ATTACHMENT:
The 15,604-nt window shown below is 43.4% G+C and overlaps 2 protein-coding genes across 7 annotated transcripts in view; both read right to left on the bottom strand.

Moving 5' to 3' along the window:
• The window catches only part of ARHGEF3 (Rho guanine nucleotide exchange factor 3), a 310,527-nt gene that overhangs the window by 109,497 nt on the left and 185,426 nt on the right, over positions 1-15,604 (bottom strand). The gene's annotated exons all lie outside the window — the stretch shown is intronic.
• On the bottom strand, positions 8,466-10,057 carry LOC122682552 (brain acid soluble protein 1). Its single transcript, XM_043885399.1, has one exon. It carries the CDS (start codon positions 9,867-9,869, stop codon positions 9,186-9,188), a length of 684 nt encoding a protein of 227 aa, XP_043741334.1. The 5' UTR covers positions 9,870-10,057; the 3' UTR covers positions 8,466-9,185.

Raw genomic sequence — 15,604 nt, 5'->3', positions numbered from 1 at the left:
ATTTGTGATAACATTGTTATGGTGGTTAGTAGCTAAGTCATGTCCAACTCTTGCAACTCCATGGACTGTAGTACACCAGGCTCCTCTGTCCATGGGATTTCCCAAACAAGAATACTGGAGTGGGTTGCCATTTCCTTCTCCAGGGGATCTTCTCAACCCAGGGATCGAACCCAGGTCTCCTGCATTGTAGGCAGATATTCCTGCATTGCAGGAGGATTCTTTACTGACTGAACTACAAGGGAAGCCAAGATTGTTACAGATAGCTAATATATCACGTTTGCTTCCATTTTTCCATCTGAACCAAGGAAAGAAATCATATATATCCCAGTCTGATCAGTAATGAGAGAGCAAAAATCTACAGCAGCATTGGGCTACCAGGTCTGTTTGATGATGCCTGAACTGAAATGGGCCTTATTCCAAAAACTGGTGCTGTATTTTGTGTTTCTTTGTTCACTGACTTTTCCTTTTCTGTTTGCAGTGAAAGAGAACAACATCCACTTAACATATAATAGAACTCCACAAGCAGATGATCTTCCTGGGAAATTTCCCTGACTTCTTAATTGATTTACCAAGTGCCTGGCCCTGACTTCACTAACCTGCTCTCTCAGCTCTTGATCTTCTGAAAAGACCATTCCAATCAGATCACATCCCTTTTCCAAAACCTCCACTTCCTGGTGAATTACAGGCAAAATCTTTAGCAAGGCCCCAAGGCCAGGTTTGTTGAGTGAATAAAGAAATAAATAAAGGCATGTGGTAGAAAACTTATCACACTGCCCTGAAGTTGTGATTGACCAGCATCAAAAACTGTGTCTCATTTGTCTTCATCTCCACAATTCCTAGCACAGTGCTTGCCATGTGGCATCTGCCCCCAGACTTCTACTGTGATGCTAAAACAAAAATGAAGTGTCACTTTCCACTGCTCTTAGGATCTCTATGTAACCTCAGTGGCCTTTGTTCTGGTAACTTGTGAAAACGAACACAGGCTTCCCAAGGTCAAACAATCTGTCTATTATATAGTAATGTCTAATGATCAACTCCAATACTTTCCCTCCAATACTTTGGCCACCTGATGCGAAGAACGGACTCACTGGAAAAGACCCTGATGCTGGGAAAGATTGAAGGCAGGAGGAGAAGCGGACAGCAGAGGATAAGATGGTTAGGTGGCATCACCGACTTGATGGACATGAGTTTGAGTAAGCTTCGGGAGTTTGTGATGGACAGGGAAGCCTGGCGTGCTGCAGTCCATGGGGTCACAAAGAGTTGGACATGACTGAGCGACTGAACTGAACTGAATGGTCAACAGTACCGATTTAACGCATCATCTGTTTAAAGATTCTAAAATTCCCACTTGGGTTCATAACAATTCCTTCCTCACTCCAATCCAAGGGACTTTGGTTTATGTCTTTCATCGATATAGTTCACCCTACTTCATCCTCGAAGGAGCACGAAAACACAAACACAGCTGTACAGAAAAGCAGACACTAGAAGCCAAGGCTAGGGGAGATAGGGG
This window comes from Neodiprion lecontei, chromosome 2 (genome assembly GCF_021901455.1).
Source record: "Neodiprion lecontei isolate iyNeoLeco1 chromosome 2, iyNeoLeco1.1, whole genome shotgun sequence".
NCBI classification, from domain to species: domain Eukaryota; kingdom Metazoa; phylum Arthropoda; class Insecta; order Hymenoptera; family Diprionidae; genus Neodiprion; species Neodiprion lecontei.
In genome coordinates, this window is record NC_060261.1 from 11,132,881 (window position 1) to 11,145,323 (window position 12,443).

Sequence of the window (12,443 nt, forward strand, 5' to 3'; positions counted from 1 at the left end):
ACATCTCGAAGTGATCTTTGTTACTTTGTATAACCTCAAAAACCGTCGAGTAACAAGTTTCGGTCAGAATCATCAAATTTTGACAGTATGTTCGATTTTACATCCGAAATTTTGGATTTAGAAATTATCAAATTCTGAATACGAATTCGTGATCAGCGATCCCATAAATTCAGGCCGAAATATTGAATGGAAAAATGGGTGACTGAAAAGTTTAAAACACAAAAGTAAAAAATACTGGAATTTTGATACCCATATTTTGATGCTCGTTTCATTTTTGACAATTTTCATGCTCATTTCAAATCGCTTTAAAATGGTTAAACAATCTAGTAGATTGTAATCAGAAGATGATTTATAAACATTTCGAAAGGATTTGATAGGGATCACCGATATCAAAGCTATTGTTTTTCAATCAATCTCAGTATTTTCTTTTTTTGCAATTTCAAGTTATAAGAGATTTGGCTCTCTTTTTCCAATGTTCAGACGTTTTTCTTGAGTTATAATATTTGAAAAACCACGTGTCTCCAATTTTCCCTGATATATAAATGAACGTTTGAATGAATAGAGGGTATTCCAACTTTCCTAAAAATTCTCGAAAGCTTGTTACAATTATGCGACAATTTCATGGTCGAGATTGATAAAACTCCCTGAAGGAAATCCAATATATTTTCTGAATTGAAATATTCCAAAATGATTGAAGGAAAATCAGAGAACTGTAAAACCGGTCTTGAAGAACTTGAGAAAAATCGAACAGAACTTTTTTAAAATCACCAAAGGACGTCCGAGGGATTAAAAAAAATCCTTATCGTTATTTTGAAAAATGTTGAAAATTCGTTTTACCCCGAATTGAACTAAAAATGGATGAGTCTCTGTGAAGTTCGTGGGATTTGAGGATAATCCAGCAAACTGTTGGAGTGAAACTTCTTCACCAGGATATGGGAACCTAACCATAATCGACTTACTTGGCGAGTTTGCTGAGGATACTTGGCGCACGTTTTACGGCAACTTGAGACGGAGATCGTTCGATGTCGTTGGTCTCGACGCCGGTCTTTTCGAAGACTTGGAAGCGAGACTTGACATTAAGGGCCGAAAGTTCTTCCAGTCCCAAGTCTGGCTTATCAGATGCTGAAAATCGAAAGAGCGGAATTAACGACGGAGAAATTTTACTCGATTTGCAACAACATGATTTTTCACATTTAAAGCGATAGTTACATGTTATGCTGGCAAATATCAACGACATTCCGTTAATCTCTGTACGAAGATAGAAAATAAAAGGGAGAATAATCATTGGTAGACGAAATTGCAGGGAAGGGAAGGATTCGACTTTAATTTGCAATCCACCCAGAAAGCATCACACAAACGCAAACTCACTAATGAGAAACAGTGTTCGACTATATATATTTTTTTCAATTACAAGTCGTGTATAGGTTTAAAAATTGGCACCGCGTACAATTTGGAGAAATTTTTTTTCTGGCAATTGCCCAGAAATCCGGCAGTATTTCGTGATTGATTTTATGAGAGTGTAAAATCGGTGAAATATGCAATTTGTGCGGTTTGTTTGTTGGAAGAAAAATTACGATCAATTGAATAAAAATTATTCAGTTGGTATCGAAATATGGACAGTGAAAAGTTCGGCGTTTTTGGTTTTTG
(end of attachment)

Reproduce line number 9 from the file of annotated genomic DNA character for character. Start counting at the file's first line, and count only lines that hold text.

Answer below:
NCBI classification, from domain to species: domain Eukaryota; kingdom Metazoa; phylum Arthropoda; class Insecta; order Hymenoptera; family Diprionidae; genus Neodiprion; species Neodiprion lecontei.